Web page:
While the general real estate market in the area is challenging, opportunities to purchase a downsizer-friendly home, often a condo or townhouse with minimal home maintenance responsibilities, are even more limited. These factors have led to a shift in how our neighbors search for homes.

“While people once focused on a specific town or area, the current scarcity of inventory has led to a more open-minded approach,” explains Tracy Cunniff, who has been a realtor in Houlihan Lawrence’s Katonah office for the past 40 years.

“Understanding different communities and adopting a strategic plan is crucial,” says Barry Graziano, a regional manager at Houlihan Lawrence. “A knowledgeable realtor can play a pivotal role in this endeavor.”

Because downsizing is a combination of a smaller living space and lower expenses, the frustration of high real estate taxes in Westchester hits hard once the kids are no longer in local schools. According to Usherwood, moving just a few miles away to Connecticut can achieve this goal without compromising one’s lifestyle. 

“Connecticut is an attractive option for those looking to ease the burden of real estate taxes,” she explains. “It’s a factor that often lures Westchester residents across state lines to Fairfield, where real estate taxes are notably lower. In Connecticut, you’ll find everything from affordable 55+ communities to more luxurious choices.”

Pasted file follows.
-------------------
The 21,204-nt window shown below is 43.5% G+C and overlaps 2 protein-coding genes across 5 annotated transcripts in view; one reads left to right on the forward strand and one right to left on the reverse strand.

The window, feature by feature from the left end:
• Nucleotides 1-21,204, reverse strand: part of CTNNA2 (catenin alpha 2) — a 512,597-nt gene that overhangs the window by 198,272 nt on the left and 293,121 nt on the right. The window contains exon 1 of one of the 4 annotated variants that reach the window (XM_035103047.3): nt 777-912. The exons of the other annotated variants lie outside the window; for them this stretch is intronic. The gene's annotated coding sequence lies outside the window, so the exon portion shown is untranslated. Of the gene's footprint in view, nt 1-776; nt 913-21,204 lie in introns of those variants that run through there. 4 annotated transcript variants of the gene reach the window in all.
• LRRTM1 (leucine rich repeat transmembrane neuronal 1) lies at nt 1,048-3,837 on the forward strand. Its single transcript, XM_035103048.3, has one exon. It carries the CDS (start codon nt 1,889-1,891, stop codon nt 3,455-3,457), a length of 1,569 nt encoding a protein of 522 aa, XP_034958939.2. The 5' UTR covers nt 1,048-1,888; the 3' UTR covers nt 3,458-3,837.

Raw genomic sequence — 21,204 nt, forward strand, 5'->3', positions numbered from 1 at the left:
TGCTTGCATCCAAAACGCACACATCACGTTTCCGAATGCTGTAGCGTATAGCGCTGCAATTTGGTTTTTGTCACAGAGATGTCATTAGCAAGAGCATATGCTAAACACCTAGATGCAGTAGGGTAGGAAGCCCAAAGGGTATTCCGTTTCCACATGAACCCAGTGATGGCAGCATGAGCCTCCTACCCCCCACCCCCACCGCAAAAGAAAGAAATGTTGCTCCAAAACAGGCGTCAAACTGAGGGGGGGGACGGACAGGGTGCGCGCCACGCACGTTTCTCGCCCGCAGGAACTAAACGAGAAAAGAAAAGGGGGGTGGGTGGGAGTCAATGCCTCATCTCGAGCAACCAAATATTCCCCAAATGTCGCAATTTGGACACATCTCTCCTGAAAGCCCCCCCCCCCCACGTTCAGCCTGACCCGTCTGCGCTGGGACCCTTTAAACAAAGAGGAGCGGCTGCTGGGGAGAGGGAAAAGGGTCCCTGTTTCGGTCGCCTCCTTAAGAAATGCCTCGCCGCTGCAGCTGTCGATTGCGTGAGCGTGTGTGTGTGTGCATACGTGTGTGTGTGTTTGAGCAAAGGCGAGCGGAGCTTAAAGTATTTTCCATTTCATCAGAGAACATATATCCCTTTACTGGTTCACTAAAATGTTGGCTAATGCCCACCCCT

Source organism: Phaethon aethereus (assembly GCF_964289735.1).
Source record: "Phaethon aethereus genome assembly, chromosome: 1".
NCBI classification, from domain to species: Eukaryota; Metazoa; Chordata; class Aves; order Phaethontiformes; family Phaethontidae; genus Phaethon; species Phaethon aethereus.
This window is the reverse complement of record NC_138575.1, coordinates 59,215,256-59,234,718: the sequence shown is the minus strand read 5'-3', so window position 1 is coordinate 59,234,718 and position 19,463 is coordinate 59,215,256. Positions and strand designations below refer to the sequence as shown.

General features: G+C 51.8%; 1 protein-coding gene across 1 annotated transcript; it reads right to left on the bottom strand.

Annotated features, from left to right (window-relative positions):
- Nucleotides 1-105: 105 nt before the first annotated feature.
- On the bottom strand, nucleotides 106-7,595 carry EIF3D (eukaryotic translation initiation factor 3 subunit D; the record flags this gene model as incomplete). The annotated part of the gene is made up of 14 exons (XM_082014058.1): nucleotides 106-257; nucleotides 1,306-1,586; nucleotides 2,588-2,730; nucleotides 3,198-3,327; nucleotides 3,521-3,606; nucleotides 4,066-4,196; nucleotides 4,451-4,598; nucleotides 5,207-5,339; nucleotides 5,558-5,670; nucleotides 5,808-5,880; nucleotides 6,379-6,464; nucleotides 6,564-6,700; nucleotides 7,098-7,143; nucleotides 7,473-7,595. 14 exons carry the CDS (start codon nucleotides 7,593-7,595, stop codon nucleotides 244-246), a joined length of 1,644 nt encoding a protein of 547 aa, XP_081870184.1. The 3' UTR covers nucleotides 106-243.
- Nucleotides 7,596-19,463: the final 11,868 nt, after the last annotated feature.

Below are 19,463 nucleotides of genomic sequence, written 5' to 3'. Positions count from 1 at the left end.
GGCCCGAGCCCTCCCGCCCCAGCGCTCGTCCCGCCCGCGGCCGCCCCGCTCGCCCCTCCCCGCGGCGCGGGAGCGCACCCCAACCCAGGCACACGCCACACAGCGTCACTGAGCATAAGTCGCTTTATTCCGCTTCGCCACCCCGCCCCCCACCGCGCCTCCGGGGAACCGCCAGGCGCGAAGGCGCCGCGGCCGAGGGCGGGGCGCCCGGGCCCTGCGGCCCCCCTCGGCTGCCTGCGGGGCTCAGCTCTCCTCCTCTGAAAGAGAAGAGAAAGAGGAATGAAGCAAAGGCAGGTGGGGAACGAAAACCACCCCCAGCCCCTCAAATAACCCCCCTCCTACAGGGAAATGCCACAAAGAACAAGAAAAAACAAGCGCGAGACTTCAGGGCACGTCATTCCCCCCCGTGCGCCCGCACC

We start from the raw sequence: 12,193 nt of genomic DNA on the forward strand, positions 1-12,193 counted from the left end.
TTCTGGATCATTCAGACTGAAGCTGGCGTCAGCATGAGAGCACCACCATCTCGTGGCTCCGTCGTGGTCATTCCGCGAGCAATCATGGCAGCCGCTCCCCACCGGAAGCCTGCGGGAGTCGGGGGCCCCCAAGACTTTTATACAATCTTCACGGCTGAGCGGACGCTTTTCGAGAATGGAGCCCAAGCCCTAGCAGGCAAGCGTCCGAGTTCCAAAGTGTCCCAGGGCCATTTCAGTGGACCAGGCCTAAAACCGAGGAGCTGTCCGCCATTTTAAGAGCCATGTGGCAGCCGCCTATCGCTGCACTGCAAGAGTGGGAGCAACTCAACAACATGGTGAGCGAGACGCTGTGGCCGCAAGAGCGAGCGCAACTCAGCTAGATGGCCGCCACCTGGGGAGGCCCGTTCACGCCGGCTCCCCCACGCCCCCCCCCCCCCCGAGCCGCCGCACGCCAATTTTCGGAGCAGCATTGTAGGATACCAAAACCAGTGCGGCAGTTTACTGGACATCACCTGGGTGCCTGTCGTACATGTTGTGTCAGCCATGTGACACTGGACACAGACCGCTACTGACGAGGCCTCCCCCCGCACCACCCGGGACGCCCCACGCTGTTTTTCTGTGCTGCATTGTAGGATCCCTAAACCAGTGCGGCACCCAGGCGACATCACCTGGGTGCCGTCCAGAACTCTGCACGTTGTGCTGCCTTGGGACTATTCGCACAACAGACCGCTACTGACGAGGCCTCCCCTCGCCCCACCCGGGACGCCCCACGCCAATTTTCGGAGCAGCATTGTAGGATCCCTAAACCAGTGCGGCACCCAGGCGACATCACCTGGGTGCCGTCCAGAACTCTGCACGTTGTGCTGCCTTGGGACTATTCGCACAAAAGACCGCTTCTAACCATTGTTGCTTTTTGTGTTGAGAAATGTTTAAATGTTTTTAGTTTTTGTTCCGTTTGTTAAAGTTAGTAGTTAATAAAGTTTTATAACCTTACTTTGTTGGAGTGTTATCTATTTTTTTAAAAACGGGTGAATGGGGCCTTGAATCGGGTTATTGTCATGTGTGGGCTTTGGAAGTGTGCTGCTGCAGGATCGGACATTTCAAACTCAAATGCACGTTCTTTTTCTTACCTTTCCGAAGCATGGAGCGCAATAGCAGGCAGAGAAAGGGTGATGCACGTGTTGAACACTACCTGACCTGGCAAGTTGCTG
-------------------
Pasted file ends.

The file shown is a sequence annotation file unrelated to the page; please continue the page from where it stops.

Pros and cons of 55+ communities

Designed exclusively for those age 55 and older, 55+ communities cater to the lifestyle preferences and needs of older adults, but there are pros and cons.

Most 55+ communities offer maintenance-free living. Services such as lawn care, exterior maintenance and snow removal are often provided. “People move to these communities to ease the burden of maintaining a home,” Cunniff explains. “These services allow individuals to enjoy a hassle-free retirement.”

Communities may also offer amenities—such as fitness centers, golf courses and swimming pools—as well as home designs tailored to the needs of seniors.